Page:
Top 5 Types of Lead Generation Funnels for Service Businesses (You’ll Love #4)

It takes guts to start a service business. When you’re just starting out it can feel like you’re endlessly networking for client leads.

But even that relentless hustle doesn’t guarantee stable cash flow.

What you really need is an effective sales funnel.

At AutoGrow, our specialty is helping small businesses that sell services create effective online sales funnels. Those funnels work to generate more leads on a consistent basis, and ultimately more sales.

This is a personal endeavor of mine because I started this company as a regular service business hoping to generate quality leads. But it wasn’t until I had a solid marketing funnel template in place that I started to see real growth.

To help you generate more consistent leads in your service business, I put together this list of different types of lead generation funnels.

The key thing about these funnels is consistency. To have a stable, growing service business, you need something that saves you time, while drawing in a predictable flow of new prospects.

These five types of lead generation funnels can help you get started.

Top 5 Types of Lead Generation Funnels

Type #5: Live Webinar Funnel

How It Works

The idea of a webinar is that it’s scarce because it’s a live event. The only way people can view it is if they RSVP. You can also offer a short-term replay of the webinar for up to 48 hours. which This gives you an opportunity to sell subscribers on the replay even after the webinar has ended.

Structure of the Funnel

Your live webinar funnel should consist of three pages: your opt-in page, your webinar watch page, and your checkout/booking page.

In the case of a productized service, you can offer your customers an appointment or consultation at the end of the webinar.

Check out Infusionsoft’s webinar funnel below as an example.

1. Opt-in Page — When people opt in to Infusionsoft’s email list, they’re sent to the page pictured below.

For your own opt-in page, be sure you have a catchy headline, a bulleted benefits list, and a strong call to action. This practice should get you more opt-ins.

2. Webinar Watch Page — Once your customers opt in, they’ll be brought to the webinar watch page. Here’s where the live webinar will take place, as you can see in this example.

3. Checkout/Booking Page — An offer should be presented on your webinar. This could be a discounted offer or a free trial of your service. At the end of the webinar, some customers may be ready to buy, so you can direct them to the checkout/booking page.

If you don’t have a checkout/booking page, you can also send prospects to your pricing page instead.

Live Webinar Funnel Best Practices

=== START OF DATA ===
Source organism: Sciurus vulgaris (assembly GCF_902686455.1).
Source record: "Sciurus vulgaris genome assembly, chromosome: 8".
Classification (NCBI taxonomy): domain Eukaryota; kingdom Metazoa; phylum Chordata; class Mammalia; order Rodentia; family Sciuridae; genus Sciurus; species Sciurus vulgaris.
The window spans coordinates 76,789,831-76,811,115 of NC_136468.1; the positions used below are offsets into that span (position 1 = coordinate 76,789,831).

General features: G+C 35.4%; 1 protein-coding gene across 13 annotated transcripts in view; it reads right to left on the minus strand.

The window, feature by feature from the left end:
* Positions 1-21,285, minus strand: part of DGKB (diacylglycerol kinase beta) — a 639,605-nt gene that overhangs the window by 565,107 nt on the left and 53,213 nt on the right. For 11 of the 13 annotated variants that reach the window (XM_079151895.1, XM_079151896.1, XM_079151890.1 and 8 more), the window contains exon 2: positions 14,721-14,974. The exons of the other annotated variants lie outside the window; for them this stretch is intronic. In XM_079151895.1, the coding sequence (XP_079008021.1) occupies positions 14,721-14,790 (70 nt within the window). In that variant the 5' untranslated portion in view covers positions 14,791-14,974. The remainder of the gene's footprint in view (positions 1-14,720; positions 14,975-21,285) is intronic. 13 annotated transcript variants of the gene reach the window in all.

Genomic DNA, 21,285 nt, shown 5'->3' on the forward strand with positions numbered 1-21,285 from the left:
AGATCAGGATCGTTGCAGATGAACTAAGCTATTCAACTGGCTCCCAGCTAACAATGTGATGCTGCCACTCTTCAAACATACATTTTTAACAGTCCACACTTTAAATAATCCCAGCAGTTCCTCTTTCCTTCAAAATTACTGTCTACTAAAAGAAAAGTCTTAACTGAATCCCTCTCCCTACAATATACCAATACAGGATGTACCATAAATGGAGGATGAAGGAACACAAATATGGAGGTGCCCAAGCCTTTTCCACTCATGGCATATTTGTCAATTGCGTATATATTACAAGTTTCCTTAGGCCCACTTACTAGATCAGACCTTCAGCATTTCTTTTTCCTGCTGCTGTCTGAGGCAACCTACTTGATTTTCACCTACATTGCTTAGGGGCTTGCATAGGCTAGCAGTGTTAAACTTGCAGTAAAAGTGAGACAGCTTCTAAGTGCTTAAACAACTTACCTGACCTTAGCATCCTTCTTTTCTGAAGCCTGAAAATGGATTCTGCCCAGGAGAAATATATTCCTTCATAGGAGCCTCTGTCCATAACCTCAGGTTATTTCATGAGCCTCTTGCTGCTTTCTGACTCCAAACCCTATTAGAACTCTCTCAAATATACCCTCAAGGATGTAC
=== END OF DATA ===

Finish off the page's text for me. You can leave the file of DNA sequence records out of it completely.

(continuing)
Here are my best practices when hosting your own live webinar:

  • Use a countdown timer: Again, this plays into the element of scarcity we discussed above. Your opt-in rates should increase if your webinar is available for a limited time only.
  • Clearly show the date: Your webinar date should be highly visible. Otherwise, people won’t know when to opt in.
  • Make the CTA visible above the fold on the watch page: Your offer and CTA should be displayed on your webinar watch page above the fold. This prevents anyone from missing out.
  • Significant follow-up to promote attending the webinar: Once the webinar wraps up, reach out to prospects via the email list you gathered. Thank them for attending and offer an on-demand replay of the webinar.

Type #4: On-Demand Demo Video Funnel

How It Works

An on-demand demo can be any video where you explain your service and exactly how it works. These videos should last between two to 20 minutes.

If your service is particularly complex (and you have a lot of moving parts), you should aim for the 20-minute mark.

Structure of the Funnel

On-demand demo videos typically have a two-page funnel. Customers should be led to a contact page or a free booking page. In some cases, they may be taken to a pricing page.

To see how this looks in action, here’s how our client, Authentic Martial Arts, structures their on-demand demo video funnel.

1. Demo Video Page — Your demo video page should be like a landing page.

2. Contact Page, Free Booking Page, or Pricing Page — Upon landing on this page, prospective customers will reach out to you via phone or email, book a consultation, or browse your products (and maybe even buy).

Best Practices

Keep these best practices in mind as you make your demo video:

  • Simple is best: Keep your demo video simple. Don’t necessarily require opt-ins to view it.
  • Appointment-focused CTA: The CTA should be about booking an appointment rather than buying a service.
  • Capture contact information: Do so using a lead box that pops up and easily collects the information. (The lead box in the first screenshot above is from LeadPages).

Type #3: Get Access to Pricing Funnel

How It Works